Kimberly Baston: The Tree of Life synagogue shooting was such a tragedy for our city and for the Squirrel Hill neighborhood. We felt the impacts deeply as an organization – both in our staff team, who exist as part of the Squirrel Hill community, and also in our girls and mentors. We anticipated that our elementary girls would be affected by the shooting, especially at sites in surrounding neighborhoods, so we immediately prepared a toolkit for the mentors who served those sites. We not only provided our mentors with a safe space to talk with our staff if they needed it, but we also shared strategies for navigating difficult conversations, reminded them of the training they receive each semester on taking a trauma-informed approach to working with the girls, and we created a list of activities that could help either focus girls’ emotions in the aftermath of the tragedy, or redirect them, depending on the group. For instance – one of our program sites spent their next session writing sympathy cards that we collected and sent to Tree of Life. Many of our girls knew someone who had either been at the synagogue during the shooting, or who typically attends there. They were confused, scared, and angry – like the rest of us. Thankfully, our mentors were prepared and handled conversations around the senseless violence with compassion and grace.

Kars4Kids: Can you give us an overview of your Campus Discovery Tours?

Kimberly Baston: Yes! Many of the girls in our program have never experienced a college campus or been exposed to what it means to be a college student. While we are not a college prep organization, we find value in exposing the girls to this potential life path. Each spring, our girls get to take a field trip to the campus where their mentors are from and explore the college, eat in the college cafeteria, see classrooms and labs, and engage in fun activities that other on-campus student groups host.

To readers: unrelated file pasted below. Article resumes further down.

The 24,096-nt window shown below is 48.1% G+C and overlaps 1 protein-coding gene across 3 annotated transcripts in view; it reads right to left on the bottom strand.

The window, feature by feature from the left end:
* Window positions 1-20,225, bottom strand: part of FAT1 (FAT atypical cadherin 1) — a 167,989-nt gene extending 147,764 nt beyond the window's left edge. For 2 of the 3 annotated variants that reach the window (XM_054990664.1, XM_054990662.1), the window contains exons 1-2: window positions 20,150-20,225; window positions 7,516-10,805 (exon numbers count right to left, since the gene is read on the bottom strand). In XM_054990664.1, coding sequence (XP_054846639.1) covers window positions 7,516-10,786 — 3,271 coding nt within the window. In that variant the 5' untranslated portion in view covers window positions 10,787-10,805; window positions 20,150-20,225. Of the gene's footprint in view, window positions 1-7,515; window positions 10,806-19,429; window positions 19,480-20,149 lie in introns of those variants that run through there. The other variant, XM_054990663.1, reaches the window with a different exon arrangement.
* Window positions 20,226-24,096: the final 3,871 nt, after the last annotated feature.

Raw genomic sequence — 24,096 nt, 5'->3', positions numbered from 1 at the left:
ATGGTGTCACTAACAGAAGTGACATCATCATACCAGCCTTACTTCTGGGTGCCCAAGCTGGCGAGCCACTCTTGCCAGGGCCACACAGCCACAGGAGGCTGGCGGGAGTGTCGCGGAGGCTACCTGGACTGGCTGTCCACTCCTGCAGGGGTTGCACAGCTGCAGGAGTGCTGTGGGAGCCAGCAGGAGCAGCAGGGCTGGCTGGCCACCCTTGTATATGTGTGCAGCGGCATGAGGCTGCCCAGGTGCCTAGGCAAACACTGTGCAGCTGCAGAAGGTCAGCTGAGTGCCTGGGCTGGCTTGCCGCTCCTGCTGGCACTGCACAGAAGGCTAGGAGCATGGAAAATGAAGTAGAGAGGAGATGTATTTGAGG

Girls give a shout at SWSG avalon

Kars4Kids: Like so many orgs in the wake of COVID-19, SWSG now has some virtual programming. Can you share about these online offerings?

Kimberly Baston: When the COVID pandemic hit in 2020, we spent the summer entirely recreating our curriculum and program model to operate virtually, which we did for a whole school year. Sessions took place on Zoom in a shorter time frame due to screen time concerns, and activities were adapted to be done from home with supplies that we shipped to every girl. This allowed us to have zero gap in our program offerings, and it allowed us to reach girls who may not ever have been able to attend in person due to geographic, transportation, or other barriers. At the same time, there’s no denying the value of in-person programming! Now, we have a hybrid model that means our sites can choose the best way for them to engage with SWSG programs. We’re primarily in-person, but a site that has scheduling or busing issues can still participate virtually so that we don’t leave those girls out. We hope to continue expanding these options to one day let girls enroll in the program without having to be tied to a program site!

Kars4Kids: What’s next for Strong Women, Strong Girls?

Kimberly Baston: We’re in the midst of a 3-year strategic plan that is putting us on an exciting path toward growth and expansion. In the near future, you might see us at more universities and more elementary schools in Pittsburgh, as well as new regions in Western PA where we can reach even more communities!